The GI Bill And The Story Of A Generation
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The GI Bill And The Story Of A Generation

Norm you benefited as did I would bet four five six million men of your generation from the GI bill %uh which as I understood it one of the reasons
for the GI bill was because the democratic administration roosevelt did not want there to be a repeat of the bonus march and the other problems
they had with the veterans and you know maybe you could
as you heard me say at lunch I’ve told people for years but I want you to explain it that I think the GI bill was the most
important piece of American domestic legislation ever with the exception of the emancipation proclamation you know you yourself went to
school on the GI bill
exactly they paid for it
explain what it meant to your generation my government is giving me a chance to go to a university and I don’t know what’s going to be the consequence of it but I’m going to benefit by it and it was in some ways rather bizarre because you had
young people and veterans considerably older in classrooms but in any event %uh I mean millions of guys went to
college on the G it turned a large share of the working
class into middle class white-collar workers that’s what it came down to some people %uh who became university professors
like you did %uh and people who became engineers people who would never have had a shot in this
society otherwise so it was a it was a fantastic thing and %uh it was one of the %uh results of %uh of the bonus March you mention in the book I forget whether it was said to Cassius
or by Cassius you know it’s not in our stars dear so and so but in ourselves that we are underlings that
which my father wanted me to put in my bar mitzvah speech yeah okay what do you think the relationship of that was to his life it’s what I was talking about before in terms
of you know you shape your own destiny and you keep pushing forward it’s interesting I wanted to make two points regarding
what you just said which is in terms of the slippery nature of
truth and how you can’t trust perception when my father %uh shortly before he died he was working
on what he called a memoir it was about five or six pages and it was about this doctor who inspired him doctor Eric Goldberg a very prominent Chicago physician and he wrote one of the last things he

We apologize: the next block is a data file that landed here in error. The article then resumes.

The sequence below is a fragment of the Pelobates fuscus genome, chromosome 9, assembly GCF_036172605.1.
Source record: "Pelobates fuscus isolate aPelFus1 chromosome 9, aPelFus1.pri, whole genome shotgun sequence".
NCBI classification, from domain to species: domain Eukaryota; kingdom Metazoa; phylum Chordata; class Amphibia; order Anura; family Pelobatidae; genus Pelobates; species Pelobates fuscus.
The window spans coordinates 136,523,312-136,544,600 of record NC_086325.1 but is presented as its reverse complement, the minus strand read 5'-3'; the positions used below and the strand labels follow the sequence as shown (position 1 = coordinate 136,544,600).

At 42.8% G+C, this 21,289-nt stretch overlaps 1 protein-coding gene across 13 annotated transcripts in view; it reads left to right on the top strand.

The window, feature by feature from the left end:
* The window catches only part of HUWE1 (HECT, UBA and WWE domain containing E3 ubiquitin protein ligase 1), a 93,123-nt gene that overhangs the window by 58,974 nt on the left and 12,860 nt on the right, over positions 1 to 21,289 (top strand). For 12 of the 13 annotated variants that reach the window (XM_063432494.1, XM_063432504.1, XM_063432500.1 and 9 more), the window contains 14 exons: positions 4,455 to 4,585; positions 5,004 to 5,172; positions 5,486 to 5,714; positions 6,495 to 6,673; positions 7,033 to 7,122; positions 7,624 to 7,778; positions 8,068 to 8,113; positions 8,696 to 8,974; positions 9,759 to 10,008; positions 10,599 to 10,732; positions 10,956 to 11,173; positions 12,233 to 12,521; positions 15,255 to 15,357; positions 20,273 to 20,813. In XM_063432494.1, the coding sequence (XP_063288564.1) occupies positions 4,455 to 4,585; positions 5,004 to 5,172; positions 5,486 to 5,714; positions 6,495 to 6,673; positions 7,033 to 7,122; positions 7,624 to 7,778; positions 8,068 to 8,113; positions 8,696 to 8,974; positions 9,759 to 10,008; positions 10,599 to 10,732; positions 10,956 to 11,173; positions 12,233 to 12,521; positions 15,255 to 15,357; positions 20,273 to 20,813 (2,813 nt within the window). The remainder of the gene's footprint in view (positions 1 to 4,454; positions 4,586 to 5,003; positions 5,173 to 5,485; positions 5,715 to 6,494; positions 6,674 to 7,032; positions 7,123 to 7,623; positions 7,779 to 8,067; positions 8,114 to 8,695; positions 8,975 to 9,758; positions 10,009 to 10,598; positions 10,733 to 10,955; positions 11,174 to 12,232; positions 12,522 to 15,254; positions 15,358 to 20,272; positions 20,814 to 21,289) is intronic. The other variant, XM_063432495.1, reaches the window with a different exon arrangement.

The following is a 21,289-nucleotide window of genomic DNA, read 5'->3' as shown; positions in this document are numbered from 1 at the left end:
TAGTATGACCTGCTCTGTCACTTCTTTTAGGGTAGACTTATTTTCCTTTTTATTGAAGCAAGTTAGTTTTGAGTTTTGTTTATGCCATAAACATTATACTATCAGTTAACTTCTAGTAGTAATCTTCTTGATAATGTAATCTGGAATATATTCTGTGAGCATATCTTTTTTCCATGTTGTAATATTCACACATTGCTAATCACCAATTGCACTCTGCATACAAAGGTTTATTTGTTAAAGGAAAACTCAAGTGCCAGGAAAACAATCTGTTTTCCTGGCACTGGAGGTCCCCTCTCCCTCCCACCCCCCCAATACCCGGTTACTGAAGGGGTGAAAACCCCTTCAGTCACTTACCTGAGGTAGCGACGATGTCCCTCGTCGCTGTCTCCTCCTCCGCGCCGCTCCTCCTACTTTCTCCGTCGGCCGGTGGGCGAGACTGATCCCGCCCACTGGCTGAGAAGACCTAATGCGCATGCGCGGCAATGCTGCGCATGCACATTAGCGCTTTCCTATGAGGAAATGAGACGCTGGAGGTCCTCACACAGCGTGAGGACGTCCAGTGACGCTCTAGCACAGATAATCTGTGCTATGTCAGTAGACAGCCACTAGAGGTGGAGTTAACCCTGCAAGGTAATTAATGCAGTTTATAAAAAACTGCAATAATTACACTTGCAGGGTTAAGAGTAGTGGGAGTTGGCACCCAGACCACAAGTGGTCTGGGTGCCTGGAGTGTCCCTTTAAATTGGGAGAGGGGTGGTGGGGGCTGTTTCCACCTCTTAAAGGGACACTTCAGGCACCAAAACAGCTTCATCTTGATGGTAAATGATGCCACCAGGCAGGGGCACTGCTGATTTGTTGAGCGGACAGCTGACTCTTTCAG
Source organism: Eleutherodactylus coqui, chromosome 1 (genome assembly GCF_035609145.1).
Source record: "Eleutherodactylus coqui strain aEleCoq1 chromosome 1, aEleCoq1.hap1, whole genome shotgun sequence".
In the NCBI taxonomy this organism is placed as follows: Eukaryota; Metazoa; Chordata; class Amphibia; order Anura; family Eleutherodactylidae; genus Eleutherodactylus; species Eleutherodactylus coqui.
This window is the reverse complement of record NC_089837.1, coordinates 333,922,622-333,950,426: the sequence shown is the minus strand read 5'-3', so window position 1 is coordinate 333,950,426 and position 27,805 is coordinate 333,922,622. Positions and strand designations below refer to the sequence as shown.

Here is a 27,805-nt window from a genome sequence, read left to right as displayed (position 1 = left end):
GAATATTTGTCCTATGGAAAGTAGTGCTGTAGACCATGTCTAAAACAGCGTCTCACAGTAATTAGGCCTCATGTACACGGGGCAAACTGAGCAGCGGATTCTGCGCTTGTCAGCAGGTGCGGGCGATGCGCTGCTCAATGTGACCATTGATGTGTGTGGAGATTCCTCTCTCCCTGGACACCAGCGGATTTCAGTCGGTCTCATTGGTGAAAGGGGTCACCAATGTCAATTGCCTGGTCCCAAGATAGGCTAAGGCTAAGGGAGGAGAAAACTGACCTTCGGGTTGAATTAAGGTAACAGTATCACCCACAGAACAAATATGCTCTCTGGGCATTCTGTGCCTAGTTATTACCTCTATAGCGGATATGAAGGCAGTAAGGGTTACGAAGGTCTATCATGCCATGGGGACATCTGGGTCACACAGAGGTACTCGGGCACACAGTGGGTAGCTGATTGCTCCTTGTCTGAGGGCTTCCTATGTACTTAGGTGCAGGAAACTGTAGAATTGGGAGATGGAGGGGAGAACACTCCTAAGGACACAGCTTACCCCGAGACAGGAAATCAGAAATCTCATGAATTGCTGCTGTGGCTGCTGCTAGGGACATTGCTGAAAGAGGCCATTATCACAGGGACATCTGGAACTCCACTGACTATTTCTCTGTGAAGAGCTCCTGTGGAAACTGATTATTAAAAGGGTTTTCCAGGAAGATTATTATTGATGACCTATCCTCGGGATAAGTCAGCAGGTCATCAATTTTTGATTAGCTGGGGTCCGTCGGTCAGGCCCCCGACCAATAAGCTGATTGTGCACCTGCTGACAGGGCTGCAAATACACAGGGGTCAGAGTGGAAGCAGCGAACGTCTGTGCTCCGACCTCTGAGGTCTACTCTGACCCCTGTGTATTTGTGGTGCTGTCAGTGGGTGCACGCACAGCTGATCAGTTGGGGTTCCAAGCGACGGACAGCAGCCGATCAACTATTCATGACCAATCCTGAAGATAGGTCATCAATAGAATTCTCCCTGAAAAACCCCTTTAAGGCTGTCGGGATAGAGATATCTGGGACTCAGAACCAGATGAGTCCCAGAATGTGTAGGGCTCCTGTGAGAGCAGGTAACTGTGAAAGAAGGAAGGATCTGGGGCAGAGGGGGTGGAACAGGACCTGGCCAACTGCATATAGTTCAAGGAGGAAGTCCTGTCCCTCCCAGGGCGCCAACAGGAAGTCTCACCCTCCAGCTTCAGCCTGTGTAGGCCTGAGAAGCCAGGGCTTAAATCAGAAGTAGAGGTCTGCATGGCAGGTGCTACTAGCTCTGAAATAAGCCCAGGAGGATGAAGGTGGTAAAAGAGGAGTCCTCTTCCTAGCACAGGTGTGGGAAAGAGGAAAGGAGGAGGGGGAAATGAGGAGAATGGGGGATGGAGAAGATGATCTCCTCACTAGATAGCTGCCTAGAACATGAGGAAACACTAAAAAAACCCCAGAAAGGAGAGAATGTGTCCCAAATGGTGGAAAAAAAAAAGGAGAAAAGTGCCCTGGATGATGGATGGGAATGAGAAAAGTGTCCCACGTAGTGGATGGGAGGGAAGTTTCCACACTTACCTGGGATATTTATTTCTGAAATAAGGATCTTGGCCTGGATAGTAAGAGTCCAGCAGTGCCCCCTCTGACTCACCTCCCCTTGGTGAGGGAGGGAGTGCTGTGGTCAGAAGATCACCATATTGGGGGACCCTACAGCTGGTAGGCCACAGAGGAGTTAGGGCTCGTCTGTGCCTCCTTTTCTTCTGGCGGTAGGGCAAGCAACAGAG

wrote about of doctor Eric Goldberg this didn’t show up in the book I asked one of my father’s
good friends who also knew doctor Goldberg worst teacher I ever had aristocratic didn’t take any questions from students yeah
I hated that guy and the other thing I wanted to say in relation to norm and what he was saying is one of the
reasons I wrote this book the way I did not my own journey here’s what I did here’s what I came
up with is because I wanted not only my father’s stories to be
out there and preserved I wanted the stories of his generation and that’s why norm appears in a chapter that’s why his friend
Lenny primer appears in a chapter I wanted to try and get all their stories so it wasn’t in just a story of one guy and his relationship with me but the story of a generation and trying to get all those voices in there
as much as I could there’s a lot of stuff I had to leave on the cutting room floor for obvious reasons but bully for you that you did it thank you for the last fifteen twenty years we’ve been
hearing that we should have a lot of oral histories with
the veterans of world war two because %uh there’s not a lot of time left to
get those histories but invariably they’re talking about the military histories and that’s in a way a shame because these folks all lived through what became you know one of the most
formative periods of American history in general and %uh they created a lot of it in medicine engineering in business and so on and so forth and again you know so much of it goes
back to the GI bill which gave them all a chance %uh to go to to go to university as the English say a chance they would not otherwise have had

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